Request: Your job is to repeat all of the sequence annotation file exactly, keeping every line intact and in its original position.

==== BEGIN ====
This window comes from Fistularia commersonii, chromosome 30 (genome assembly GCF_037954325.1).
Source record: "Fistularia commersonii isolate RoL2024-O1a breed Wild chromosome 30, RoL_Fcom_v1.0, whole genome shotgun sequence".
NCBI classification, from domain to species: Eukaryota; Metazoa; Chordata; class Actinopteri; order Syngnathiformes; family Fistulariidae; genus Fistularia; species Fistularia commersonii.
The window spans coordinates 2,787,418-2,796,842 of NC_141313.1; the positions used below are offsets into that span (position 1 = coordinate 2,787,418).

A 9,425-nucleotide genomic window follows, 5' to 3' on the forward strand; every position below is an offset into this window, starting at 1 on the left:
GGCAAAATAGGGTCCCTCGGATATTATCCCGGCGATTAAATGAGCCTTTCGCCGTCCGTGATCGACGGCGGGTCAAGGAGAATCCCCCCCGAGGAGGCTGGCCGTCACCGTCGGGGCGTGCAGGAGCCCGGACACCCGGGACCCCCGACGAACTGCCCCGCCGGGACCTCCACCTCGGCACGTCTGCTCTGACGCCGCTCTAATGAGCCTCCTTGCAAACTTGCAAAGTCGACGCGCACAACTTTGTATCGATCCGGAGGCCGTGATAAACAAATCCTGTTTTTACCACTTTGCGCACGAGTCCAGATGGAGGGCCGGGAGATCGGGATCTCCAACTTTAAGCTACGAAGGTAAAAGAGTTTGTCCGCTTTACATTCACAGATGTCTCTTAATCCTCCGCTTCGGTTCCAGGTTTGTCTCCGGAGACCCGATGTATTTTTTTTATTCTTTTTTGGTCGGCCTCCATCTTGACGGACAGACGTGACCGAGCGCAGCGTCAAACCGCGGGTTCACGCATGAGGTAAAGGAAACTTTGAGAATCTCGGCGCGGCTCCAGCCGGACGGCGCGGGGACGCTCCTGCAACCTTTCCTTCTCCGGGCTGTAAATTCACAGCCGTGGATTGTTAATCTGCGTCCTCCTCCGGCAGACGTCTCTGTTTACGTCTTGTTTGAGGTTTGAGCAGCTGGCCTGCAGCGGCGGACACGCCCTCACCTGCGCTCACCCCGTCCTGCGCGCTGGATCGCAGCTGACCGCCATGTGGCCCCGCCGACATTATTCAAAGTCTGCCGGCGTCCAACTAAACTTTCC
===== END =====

This window comes from Fistularia commersonii, chromosome 30 (genome assembly GCF_037954325.1).
Source record: "Fistularia commersonii isolate RoL2024-O1a breed Wild chromosome 30, RoL_Fcom_v1.0, whole genome shotgun sequence".
NCBI classification, from domain to species: Eukaryota; Metazoa; Chordata; class Actinopteri; order Syngnathiformes; family Fistulariidae; genus Fistularia; species Fistularia commersonii.
The window spans coordinates 2,787,418-2,796,842 of NC_141313.1; the positions used below are offsets into that span (position 1 = coordinate 2,787,418).

A 9,425-nucleotide genomic window follows, 5' to 3' on the forward strand; every position below is an offset into this window, starting at 1 on the left:
GGCAAAATAGGGTCCCTCGGATATTATCCCGGCGATTAAATGAGCCTTTCGCCGTCCGTGATCGACGGCGGGTCAAGGAGAATCCCCCCCGAGGAGGCTGGCCGTCACCGTCGGGGCGTGCAGGAGCCCGGACACCCGGGACCCCCGACGAACTGCCCCGCCGGGACCTCCACCTCGGCACGTCTGCTCTGACGCCGCTCTAATGAGCCTCCTTGCAAACTTGCAAAGTCGACGCGCACAACTTTGTATCGATCCGGAGGCCGTGATAAACAAATCCTGTTTTTACCACTTTGCGCACGAGTCCAGATGGAGGGCCGGGAGATCGGGATCTCCAACTTTAAGCTACGAAGGTAAAAGAGTTTGTCCGCTTTACATTCACAGATGTCTCTTAATCCTCCGCTTCGGTTCCAGGTTTGTCTCCGGAGACCCGATGTATTTTTTTTATTCTTTTTTGGTCGGCCTCCATCTTGACGGACAGACGTGACCGAGCGCAGCGTCAAACCGCGGGTTCACGCATGAGGTAAAGGAAACTTTGAGAATCTCGGCGCGGCTCCAGCCGGACGGCGCGGGGACGCTCCTGCAACCTTTCCTTCTCCGGGCTGTAAATTCACAGCCGTGGATTGTTAATCTGCGTCCTCCTCCGGCAGACGTCTCTGTTTACGTCTTGTTTGAGGTTTGAGCAGCTGGCCTGCAGCGGCGGACACGCCCTCACCTGCGCTCACCCCGTCCTGCGCGCTGGATCGCAGCTGACCGCCATGTGGCCCCGCCGACATTATTCAAAGTCTGCCGGCGTCCAACTAAACTTTCC